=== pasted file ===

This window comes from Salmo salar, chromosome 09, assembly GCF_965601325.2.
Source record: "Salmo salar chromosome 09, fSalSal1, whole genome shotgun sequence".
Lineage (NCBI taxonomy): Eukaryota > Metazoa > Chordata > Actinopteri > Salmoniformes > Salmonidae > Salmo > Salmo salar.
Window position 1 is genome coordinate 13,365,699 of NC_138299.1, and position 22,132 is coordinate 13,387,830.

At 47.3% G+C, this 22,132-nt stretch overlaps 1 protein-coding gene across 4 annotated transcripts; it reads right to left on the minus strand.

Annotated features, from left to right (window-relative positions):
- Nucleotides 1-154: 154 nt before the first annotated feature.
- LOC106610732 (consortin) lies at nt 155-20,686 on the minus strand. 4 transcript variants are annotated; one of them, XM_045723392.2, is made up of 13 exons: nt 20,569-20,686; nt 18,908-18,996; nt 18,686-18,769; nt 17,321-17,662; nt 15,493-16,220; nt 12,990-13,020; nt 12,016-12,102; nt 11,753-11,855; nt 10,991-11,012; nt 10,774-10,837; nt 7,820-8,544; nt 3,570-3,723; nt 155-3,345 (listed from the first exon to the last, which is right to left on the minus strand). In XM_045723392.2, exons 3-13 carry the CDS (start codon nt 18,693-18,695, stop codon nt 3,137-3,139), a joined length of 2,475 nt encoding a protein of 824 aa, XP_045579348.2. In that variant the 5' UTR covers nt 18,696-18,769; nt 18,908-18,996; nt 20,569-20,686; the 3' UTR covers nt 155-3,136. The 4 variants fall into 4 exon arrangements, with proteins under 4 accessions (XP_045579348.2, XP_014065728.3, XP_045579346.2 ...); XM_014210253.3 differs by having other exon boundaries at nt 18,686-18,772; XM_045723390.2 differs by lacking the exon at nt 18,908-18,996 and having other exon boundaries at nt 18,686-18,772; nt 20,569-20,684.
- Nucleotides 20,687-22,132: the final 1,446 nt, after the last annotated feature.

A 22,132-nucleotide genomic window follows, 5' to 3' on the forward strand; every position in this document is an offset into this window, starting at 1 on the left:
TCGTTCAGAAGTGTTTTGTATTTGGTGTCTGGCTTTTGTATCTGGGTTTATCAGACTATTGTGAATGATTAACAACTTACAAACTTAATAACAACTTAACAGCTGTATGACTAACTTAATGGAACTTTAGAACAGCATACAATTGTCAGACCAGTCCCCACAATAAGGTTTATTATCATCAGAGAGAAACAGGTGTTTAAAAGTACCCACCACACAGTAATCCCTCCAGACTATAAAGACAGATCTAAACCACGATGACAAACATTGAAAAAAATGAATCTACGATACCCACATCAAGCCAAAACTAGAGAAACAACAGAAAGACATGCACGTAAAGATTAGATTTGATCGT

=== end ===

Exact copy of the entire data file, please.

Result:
This window comes from Salmo salar, chromosome 09, assembly GCF_965601325.2.
Source record: "Salmo salar chromosome 09, fSalSal1, whole genome shotgun sequence".
Lineage (NCBI taxonomy): Eukaryota > Metazoa > Chordata > Actinopteri > Salmoniformes > Salmonidae > Salmo > Salmo salar.
Window position 1 is genome coordinate 13,365,699 of NC_138299.1, and position 22,132 is coordinate 13,387,830.

At 47.3% G+C, this 22,132-nt stretch overlaps 1 protein-coding gene across 4 annotated transcripts; it reads right to left on the minus strand.

Annotated features, from left to right (window-relative positions):
- Nucleotides 1-154: 154 nt before the first annotated feature.
- LOC106610732 (consortin) lies at nt 155-20,686 on the minus strand. 4 transcript variants are annotated; one of them, XM_045723392.2, is made up of 13 exons: nt 20,569-20,686; nt 18,908-18,996; nt 18,686-18,769; nt 17,321-17,662; nt 15,493-16,220; nt 12,990-13,020; nt 12,016-12,102; nt 11,753-11,855; nt 10,991-11,012; nt 10,774-10,837; nt 7,820-8,544; nt 3,570-3,723; nt 155-3,345 (listed from the first exon to the last, which is right to left on the minus strand). In XM_045723392.2, exons 3-13 carry the CDS (start codon nt 18,693-18,695, stop codon nt 3,137-3,139), a joined length of 2,475 nt encoding a protein of 824 aa, XP_045579348.2. In that variant the 5' UTR covers nt 18,696-18,769; nt 18,908-18,996; nt 20,569-20,686; the 3' UTR covers nt 155-3,136. The 4 variants fall into 4 exon arrangements, with proteins under 4 accessions (XP_045579348.2, XP_014065728.3, XP_045579346.2 ...); XM_014210253.3 differs by having other exon boundaries at nt 18,686-18,772; XM_045723390.2 differs by lacking the exon at nt 18,908-18,996 and having other exon boundaries at nt 18,686-18,772; nt 20,569-20,684.
- Nucleotides 20,687-22,132: the final 1,446 nt, after the last annotated feature.

A 22,132-nucleotide genomic window follows, 5' to 3' on the forward strand; every position in this document is an offset into this window, starting at 1 on the left:
TCGTTCAGAAGTGTTTTGTATTTGGTGTCTGGCTTTTGTATCTGGGTTTATCAGACTATTGTGAATGATTAACAACTTACAAACTTAATAACAACTTAACAGCTGTATGACTAACTTAATGGAACTTTAGAACAGCATACAATTGTCAGACCAGTCCCCACAATAAGGTTTATTATCATCAGAGAGAAACAGGTGTTTAAAAGTACCCACCACACAGTAATCCCTCCAGACTATAAAGACAGATCTAAACCACGATGACAAACATTGAAAAAAATGAATCTACGATACCCACATCAAGCCAAAACTAGAGAAACAACAGAAAGACATGCACGTAAAGATTAGATTTGATCGT